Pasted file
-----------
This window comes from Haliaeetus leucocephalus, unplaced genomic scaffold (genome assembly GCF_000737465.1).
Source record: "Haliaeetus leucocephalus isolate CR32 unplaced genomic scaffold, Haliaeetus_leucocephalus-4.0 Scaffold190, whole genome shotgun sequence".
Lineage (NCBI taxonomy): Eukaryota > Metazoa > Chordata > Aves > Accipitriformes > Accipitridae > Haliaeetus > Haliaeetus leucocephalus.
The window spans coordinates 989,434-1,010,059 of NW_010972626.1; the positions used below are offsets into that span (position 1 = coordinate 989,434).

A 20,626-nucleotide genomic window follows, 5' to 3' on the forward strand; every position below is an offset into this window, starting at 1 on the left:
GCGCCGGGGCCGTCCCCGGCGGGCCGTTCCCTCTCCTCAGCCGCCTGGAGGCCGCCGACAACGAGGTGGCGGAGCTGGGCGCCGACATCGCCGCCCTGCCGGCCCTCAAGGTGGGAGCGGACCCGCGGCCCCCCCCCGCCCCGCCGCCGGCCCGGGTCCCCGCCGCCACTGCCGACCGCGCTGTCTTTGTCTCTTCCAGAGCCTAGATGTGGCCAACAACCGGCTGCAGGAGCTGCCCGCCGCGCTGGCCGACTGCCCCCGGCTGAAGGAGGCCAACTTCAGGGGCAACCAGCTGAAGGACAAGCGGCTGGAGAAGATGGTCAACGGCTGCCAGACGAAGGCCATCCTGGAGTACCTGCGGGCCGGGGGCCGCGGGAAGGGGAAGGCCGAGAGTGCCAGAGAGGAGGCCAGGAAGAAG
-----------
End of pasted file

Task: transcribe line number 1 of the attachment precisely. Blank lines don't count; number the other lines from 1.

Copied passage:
This window comes from Haliaeetus leucocephalus, unplaced genomic scaffold (genome assembly GCF_000737465.1).